The Natures of John and William Bartram

The Natures of John and William Bartram

Book - 1996
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Slaughter has broken the confines of ordinary narrative history. . . . Books about the business of fatherhood and the trials of sonhood are very rare, and this is a fine one.
--Boston Globe
John Bartram was the greatest horticulturist and botanist of eighteenth-century America, a farmer-philosopher who won the patronage of King George III and Benjamin Franklin. His son William was a pioneering naturalist who documented his travels through the Florida wilderness in prose and drawings that inspired a generation of Romantic poets. In telling their stories, Thomas Slaughter creates a complex and compelling dual biography that is also a history of early American attitudes toward nature.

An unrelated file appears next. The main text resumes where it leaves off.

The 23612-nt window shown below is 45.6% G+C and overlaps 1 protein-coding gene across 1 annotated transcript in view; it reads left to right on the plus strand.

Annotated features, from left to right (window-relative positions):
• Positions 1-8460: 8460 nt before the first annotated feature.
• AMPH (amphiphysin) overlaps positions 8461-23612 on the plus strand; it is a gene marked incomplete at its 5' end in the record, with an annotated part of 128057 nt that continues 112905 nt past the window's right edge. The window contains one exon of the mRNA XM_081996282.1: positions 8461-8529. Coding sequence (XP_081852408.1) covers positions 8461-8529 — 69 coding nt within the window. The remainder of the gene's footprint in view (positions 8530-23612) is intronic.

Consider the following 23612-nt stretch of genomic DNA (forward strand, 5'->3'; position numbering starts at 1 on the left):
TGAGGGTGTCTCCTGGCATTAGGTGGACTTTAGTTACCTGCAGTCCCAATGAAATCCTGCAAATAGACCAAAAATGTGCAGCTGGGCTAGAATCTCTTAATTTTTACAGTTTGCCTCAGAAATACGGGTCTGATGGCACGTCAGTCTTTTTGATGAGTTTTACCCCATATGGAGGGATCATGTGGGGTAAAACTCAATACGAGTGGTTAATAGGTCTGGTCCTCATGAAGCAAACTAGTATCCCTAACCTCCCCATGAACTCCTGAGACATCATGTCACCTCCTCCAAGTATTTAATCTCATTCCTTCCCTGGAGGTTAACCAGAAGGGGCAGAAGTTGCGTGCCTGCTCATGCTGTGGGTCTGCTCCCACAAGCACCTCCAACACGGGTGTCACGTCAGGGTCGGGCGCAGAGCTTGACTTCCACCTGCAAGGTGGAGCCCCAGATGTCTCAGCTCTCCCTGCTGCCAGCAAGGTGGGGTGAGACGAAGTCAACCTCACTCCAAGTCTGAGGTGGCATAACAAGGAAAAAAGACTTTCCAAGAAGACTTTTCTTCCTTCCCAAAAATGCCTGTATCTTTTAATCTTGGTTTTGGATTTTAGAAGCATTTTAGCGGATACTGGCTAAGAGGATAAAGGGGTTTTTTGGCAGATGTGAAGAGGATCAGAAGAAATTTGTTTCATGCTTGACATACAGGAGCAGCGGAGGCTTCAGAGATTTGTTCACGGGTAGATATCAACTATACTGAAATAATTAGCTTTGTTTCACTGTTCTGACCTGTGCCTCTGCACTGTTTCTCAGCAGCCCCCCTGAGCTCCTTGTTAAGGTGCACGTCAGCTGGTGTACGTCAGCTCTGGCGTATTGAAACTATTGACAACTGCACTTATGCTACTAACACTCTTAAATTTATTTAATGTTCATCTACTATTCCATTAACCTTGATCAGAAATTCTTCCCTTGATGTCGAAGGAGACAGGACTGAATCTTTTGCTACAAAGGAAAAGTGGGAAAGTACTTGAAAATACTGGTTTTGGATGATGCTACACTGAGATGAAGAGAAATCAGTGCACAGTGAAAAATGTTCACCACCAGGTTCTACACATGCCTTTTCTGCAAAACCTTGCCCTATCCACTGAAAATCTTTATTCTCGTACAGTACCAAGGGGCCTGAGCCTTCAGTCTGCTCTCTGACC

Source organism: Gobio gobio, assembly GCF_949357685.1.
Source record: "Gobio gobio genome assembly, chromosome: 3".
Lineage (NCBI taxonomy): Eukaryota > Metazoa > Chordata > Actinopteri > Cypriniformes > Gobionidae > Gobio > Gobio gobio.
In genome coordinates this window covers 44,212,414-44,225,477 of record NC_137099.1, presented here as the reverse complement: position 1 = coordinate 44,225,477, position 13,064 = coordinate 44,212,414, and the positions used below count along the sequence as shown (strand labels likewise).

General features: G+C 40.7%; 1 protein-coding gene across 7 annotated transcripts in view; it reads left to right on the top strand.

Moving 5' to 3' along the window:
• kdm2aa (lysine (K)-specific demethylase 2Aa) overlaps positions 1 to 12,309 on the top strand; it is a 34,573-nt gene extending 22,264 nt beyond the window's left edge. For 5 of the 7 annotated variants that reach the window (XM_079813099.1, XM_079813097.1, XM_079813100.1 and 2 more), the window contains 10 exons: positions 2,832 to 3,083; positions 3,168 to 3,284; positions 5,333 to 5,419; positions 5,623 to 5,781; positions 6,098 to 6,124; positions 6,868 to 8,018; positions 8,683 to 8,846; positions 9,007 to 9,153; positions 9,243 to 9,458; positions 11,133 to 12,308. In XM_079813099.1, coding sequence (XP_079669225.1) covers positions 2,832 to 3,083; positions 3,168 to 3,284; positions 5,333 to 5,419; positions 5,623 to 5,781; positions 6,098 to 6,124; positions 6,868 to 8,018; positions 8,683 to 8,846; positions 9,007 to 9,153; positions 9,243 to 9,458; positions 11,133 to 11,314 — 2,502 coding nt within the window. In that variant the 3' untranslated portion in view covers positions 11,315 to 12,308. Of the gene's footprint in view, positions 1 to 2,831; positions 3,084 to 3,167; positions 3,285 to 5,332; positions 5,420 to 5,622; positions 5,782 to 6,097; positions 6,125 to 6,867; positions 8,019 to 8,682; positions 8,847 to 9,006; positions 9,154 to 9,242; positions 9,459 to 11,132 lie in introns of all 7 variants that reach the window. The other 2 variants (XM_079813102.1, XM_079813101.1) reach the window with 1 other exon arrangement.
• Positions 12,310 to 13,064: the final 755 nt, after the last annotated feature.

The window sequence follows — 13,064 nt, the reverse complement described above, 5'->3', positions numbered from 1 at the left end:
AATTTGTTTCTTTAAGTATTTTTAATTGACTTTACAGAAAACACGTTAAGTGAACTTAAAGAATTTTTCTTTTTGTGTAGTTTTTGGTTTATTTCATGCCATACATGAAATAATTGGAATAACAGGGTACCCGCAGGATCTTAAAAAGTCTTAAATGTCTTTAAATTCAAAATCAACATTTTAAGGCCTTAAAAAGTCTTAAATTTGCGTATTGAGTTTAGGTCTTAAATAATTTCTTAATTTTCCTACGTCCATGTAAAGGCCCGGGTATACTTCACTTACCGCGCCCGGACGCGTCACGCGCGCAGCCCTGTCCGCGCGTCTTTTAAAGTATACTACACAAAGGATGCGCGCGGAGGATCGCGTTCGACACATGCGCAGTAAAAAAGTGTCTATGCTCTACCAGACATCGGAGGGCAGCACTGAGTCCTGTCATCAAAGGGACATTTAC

As he follows the Bartrams through their respective careers--and through the tenderness and disappointment of the father-son relationship--Slaughter examines the ways in which each viewed the natural world: as a resource to be exploited, as evidence of divine providence, as a temple in which all life was interconnected and sacred. The Natures of John and William Bartram is a major work of natural and human history--beautifully written, psychologically insightful, and full of provocative ideas concerning the place of nature in the imagination of Americans, past and present.
A fascinating page-turner that should not be missed.
--Michael Kammen, Cornell University
Publisher: New York : Alfred A. Knopf, 1996.
Edition: 1st ed.
ISBN: 9780679430452
0679430458
Branch Call Number: 579.92273 SL
Characteristics: xx, 304 p. : ill., maps ; 25 cm.

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